I referred in particular to the Continent of Europe and the Great War, and I notice that the hon. and gallant Member says nothing about that.


That War on the Continent of Europe was in the form of siege warfare, except in the initial stages when cavalry were made use of in retreat, just as during the break through of the Germans in 1918 they stemmed forces that might otherwise have been successful. With the exception of these instances during the campaign in France, the War took the character of siege operations during which it would be idle to suggest that cavalry would have been of any use whatever.

I beg to detain the Committee while I discourse on one or two technical points which should be addressed to those who are conversant with them.

I agree with him on the question of infantry establishments. It should be laid down once for all, and it would have a valuable effect in recruiting, that the functions of infantry are certainly changing and have changed since the War. The function of the infantry in those days was sometimes to come on wave after wave and by the sheer weight of masses to obtain their objective, or to be crammed into lines of trenches in order to resist the enemy. That sort of thing will never exist again. The right hon. Member for Carnarvon Boroughs (Mr. Lloyd George) made an effective point the other day when he said that when we went into the late War—the first German War, as it is called—we were surprised to find that some of the factors which we had least regarded as important, such as heavy artillery, machine guns and the Air Force, which had been looked upon as ancilliary parts of the Army before we went into the War, became the deciding factors as the War went on. In any future war we must be careful not to rely too closely on the factors in the last War. It is possible that completely different factors may prevail, and one of those factors undoubtedly will be the increased efficiency and effectiveness of the Air Force.

Owing to the increased volume and activity of artillery and the mobility of artillery, it will be impossible to bring infantry up in anything like the numbers that were employed in the late War. I suggest that in future infantry should be used on a very much smaller establishment in units than they are at the present time. With the invention of the automatic rifle and the increased fire power, which may still be further increased, the numbers of infantry should be very much less. I suggest that a unit of infantry should be three men and one automatic rifle. Three such units would make a section of nine men and one section leader would bring up the total to ten. Three of these sections would make a platoon including a sergeant, a second sergeant and an officer, that would make a strength of 30 in a platoon, plus two sergeants and an officer. There would be three platoons in a company, which would have a strength of about 100. There would be three companies in a battalion and three battalions in a brigade, which would be, roughly, 1,000, with headquarter staff, plus two machine gun companies and one anti-tank gun company, which would bring the strength of the brigade up to about 1,500. That should be the future establishment of an infantry brigade.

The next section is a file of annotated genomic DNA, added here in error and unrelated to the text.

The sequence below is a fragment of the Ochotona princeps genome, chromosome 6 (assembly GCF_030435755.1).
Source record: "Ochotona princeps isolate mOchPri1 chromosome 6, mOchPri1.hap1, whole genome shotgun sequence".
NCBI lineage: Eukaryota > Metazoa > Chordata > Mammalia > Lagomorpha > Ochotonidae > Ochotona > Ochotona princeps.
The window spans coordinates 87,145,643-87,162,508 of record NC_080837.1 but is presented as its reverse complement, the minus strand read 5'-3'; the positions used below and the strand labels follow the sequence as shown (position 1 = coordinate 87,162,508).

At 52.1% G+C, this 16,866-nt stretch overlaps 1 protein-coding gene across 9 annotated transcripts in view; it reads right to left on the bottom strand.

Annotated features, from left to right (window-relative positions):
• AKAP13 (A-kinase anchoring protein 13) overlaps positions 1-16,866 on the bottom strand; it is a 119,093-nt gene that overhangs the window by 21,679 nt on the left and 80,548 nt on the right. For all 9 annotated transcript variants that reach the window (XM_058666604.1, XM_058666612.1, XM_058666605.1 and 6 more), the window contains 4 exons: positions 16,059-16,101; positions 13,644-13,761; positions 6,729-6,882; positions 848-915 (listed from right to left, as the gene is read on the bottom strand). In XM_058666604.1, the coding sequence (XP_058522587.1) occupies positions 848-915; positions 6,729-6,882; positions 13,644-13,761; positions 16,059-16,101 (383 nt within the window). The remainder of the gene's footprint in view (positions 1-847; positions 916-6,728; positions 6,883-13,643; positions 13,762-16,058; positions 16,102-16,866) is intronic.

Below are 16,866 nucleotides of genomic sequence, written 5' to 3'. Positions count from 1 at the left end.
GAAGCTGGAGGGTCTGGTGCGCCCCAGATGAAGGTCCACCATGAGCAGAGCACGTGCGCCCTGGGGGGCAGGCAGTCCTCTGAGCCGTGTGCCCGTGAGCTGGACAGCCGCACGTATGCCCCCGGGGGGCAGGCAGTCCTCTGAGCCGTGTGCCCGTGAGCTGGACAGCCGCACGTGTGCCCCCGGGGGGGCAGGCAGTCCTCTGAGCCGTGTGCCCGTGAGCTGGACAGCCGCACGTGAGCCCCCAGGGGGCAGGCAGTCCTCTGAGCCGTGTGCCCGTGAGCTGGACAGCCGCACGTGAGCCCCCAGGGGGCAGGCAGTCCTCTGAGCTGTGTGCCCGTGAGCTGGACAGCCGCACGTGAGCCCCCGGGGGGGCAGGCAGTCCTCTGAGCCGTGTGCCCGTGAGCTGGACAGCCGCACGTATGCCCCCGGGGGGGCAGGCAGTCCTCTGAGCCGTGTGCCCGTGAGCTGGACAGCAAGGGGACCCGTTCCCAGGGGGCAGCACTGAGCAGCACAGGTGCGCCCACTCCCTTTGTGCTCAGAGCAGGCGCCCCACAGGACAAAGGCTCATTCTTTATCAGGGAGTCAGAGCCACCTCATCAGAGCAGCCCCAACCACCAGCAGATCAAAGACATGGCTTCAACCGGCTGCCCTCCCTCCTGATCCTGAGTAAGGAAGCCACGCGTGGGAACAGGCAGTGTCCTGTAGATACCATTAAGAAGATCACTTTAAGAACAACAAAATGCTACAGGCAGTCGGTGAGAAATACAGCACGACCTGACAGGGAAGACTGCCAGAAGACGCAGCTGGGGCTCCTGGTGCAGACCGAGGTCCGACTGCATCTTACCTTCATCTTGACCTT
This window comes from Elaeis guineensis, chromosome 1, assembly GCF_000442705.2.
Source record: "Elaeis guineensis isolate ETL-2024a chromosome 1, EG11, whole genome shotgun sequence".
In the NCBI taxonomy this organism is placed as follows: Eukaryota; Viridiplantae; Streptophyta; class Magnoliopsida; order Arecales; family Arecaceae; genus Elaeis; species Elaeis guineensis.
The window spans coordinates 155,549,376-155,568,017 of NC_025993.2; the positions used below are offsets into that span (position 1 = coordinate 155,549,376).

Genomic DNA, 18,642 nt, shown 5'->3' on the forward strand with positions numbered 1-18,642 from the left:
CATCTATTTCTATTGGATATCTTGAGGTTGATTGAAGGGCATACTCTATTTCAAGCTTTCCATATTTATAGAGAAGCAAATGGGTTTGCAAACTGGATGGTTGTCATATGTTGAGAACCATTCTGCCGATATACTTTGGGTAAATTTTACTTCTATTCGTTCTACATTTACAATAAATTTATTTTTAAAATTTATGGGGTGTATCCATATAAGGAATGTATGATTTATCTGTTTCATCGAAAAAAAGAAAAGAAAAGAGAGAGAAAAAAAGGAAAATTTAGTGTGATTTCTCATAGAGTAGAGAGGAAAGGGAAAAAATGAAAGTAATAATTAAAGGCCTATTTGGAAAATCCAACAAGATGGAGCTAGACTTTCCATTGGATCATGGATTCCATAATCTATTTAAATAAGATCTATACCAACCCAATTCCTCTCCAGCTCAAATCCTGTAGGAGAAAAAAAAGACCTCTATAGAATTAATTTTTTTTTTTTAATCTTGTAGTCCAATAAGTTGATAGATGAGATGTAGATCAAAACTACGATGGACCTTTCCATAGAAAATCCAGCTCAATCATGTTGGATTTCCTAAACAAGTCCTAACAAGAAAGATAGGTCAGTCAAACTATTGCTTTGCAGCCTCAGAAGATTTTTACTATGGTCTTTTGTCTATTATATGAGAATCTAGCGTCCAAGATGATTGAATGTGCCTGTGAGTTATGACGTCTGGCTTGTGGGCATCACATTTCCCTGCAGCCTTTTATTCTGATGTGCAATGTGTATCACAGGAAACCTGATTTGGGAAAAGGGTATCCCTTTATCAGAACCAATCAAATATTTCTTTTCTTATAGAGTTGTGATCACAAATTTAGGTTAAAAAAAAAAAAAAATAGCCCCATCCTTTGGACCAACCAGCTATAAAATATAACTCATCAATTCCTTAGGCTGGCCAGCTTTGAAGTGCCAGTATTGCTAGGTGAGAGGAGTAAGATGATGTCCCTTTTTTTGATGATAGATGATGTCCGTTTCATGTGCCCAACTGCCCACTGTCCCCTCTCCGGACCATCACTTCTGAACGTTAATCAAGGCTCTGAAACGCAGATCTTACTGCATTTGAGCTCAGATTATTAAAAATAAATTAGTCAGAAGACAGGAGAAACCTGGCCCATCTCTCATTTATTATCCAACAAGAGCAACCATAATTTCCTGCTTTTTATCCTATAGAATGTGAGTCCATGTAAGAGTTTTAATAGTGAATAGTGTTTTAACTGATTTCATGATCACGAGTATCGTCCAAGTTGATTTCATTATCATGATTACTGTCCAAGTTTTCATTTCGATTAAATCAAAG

This brigade must be prepared to be moved in any form of vehicle. It must be composed of small, athletic, strong men, capable of carrying weights. But there will be no long, dreary route marches. They must be prepared to be removed by motor car, or any other cross-country vehicle, or by air, as was done in Russia recently. If they were operating in country where cross-country vehicles could not be got along the men might have to be mounted on mules or ponies and conveyed to whatever was the most appropriate vehicle at the nearest convenient point. There will have to be a liberal supply of vehicles available. One of the greatest problems of war in the future, with the existence of mechanised divisions, will be that the supply problem will be increased enormously. A mechanised division alone will occupy 37 miles of road. It will consume an enormous amount of petrol, and then there will be the getting up of all the other supplies.

What they would be in the future it is impossible to say. With accurate long-range artillery and continual bombing from the air the roads would become impossible to use, and the question of how units were to be conveyed and supplied must be considered, and the possibility of supplying troops by air considered seriously. Coming to cavalry, I would suggest that the establishment should be increased. That which we have been working on has been much too low. We were handicapped enormously in the last War; we were trying to do with 15 men what the Australian troops were doing with 50. The cavalry have always been starved in numbers. If it is to be kept efficient and able to work in country where mechanical vehicles cannot proceed, and able to carry out reconnaissance—